He recommends avoiding pesticides or cutting down on pesticide usage during nesting season, too. “A healthy bird community really starts with a healthy insect community,” Evans says.

What if I see a baby bird outside its nest?

First, identify whether the bird is a fledgling or a nestling. Nestlings are about the size of their eggs, usually featherless and often pink, and they sometimes have closed eyes (they may resemble “little aliens,” according to Witko). Fledglings usually have some feathers and can hop around on their own. “It’s the difference between a newborn baby that’s very helpless and a young toddler that can move around but still needs Mom and Dad,” Witko says.

If you’ve identified the latter, don’t move the fledgling — its parent is probably nearby, feeding it and watching from a distance as it learns to navigate its world. If the fledgling is injured (its feathers look wet and matted, there’s an open wound, or there are flies present), contact a licensed wildlife rehabilitator.

But if it’s a hatchling, try to locate the nest and gently place the young bird back; it may have been accidentally thrown out by an adult bird or blown out by a strong wind. And don’t worry that your “scent will ward off the parents.” According to Witko, that’s a common misconception. If you can’t find the nest, fashion a makeshift one from a discarded box or container, monitor the bird for about an hour, and call a licensed wildlife rehabilitator if its parent doesn’t return.

What if the nest is abandoned?

Even for experts, it can sometimes be challenging to tell whether a nest is actually abandoned. In the early spring, birds may start building a nest on a warm day, stop during a cold front, then return to building a few days later, according to Robyn Bailey, NestWatch project leader at the Cornell Lab of Ornithology. Then there are songbirds, which don’t begin incubating eggs until they’ve laid them all, leading to a few days where eggs are present but adults aren’t. Also a possibility: The adults are away when you check the nest, but they are still attending to their eggs or young.

To determine whether a nest is actually abandoned, call a licensed wildlife rehabilitator. Never try to handle the eggs yourself, take young birds into your home or try to feed them — different species have different diets, and feeding a bird the wrong one could kill it.

How can I encourage birds to nest near me?

First, if you or a neighbor has outdoor cats, or if there are strays in your area, do not try to attract birds. Otherwise, consider growing native trees, shrubs and wildflowers that offer birds food and shelter (the National Audubon Society has a database to help you choose bird-friendly plants for your region).

You can also use feeders, but take care to place them less than three feet from your house so birds don’t have enough space to gain the dangerous speeds that lead to window strikes.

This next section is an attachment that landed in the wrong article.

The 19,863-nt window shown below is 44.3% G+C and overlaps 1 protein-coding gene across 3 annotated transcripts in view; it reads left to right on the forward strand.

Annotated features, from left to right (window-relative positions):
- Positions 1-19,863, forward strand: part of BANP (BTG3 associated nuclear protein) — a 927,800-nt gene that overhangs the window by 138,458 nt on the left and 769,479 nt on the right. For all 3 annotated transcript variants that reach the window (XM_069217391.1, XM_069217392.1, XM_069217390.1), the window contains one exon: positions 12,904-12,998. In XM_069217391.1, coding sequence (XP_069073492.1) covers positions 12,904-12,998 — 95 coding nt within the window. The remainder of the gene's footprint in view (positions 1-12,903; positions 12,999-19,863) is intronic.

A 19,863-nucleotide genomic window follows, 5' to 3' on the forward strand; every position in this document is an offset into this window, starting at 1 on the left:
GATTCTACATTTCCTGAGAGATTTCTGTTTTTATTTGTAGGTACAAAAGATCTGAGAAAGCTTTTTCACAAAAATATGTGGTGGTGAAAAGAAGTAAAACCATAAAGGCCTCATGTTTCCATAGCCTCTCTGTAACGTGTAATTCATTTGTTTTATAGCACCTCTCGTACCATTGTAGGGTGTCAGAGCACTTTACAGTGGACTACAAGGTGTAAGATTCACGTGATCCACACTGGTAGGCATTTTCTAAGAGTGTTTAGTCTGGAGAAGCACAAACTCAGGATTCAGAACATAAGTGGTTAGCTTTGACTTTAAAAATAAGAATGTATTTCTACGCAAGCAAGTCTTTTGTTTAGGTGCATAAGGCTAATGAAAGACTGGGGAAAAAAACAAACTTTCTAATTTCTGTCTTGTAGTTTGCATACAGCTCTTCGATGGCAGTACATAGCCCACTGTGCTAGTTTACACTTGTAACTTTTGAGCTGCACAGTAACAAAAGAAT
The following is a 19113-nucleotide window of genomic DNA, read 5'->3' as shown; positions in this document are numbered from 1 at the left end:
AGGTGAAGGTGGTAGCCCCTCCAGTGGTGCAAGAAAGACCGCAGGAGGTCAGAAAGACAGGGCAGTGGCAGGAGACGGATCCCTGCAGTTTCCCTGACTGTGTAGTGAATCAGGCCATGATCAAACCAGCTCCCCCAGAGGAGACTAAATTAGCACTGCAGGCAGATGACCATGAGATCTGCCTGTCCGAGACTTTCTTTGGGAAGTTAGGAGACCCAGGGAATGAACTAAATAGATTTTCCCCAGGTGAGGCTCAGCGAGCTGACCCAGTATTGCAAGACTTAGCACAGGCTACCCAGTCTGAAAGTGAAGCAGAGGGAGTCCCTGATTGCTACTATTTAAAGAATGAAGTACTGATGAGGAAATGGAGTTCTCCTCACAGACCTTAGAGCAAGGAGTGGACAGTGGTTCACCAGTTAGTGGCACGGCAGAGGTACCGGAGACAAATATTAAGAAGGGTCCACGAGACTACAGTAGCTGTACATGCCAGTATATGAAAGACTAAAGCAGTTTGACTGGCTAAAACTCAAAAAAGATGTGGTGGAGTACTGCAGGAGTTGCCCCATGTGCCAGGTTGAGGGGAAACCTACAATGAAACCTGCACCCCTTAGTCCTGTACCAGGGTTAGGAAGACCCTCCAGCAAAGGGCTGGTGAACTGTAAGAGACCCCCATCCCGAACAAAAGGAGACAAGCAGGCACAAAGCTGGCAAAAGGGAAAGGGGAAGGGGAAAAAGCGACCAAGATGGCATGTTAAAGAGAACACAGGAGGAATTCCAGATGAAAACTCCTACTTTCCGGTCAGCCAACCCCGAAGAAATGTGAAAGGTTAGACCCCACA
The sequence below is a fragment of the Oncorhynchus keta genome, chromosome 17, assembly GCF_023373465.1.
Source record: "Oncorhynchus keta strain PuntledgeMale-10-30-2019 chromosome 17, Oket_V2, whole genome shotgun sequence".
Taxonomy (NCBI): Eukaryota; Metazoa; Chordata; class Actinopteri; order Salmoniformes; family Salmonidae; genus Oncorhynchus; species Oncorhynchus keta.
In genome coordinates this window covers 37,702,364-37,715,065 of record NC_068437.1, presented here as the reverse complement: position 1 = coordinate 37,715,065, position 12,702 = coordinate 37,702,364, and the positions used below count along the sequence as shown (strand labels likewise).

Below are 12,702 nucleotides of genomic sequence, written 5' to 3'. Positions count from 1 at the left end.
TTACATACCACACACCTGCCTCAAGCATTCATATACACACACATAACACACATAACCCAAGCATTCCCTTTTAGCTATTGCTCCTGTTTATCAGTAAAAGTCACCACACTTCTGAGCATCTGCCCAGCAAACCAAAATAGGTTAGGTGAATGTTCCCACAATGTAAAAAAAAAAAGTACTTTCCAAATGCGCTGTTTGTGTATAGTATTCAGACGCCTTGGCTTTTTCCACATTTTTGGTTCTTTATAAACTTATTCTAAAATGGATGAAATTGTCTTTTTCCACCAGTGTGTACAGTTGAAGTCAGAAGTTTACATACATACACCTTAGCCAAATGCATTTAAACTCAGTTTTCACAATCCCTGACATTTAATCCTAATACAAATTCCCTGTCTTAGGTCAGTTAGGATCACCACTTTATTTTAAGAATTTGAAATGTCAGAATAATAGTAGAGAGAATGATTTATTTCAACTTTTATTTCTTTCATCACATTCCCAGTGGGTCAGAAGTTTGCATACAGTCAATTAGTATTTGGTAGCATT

Less yardwork might make neighbors mad, but birds benefit from un-raked leaves and fallen branches, which can enrich soil and provide foraging spots and nesting materials.

How can I discourage nesting in a high-traffic area?

Once a nest is built, it’s illegal to remove it. But if you catch a bird starting to nest, say, over your front door and it’s your house’s only entrance, you can remove nest material as soon as you notice it.

You can also avoid encouraging nests in unwanted spots by providing better alternatives. If you see birds nesting annually between ledges, columns or crevices of your home, hang a nest box nearby, Bailey says.

“If you make an artificial platform or even an L-shaped piece of wood, and put it a little further away from the front door, they’ll oftentimes be attracted to that and move over,” she says.

Can watching a nest in my yard be … science?

Yes! Ornithologists increasingly rely on data collection from amateurs to track trends in migration, breeding and the impacts of climate change. Top programs include Cornell’s NestWatch, spearheaded by Bailey. Participants can sign up, receive a quick virtual training, then monitor nearby nests and record data on the reproductive cycle. The program, now available online and with a mobile app, has been in place for over 50 years, receiving about 3,000 participants per year.

There are also neighborhood programs that observe native birds. Washingtonians can participate in the Smithsonian’s Neighborhood Nestwatch, tracking birds from youth into adulthood. “That’s how we found out that cats were really taking a lot of our bird population,” Evans says. “The role of the public in making those observations is crucial.”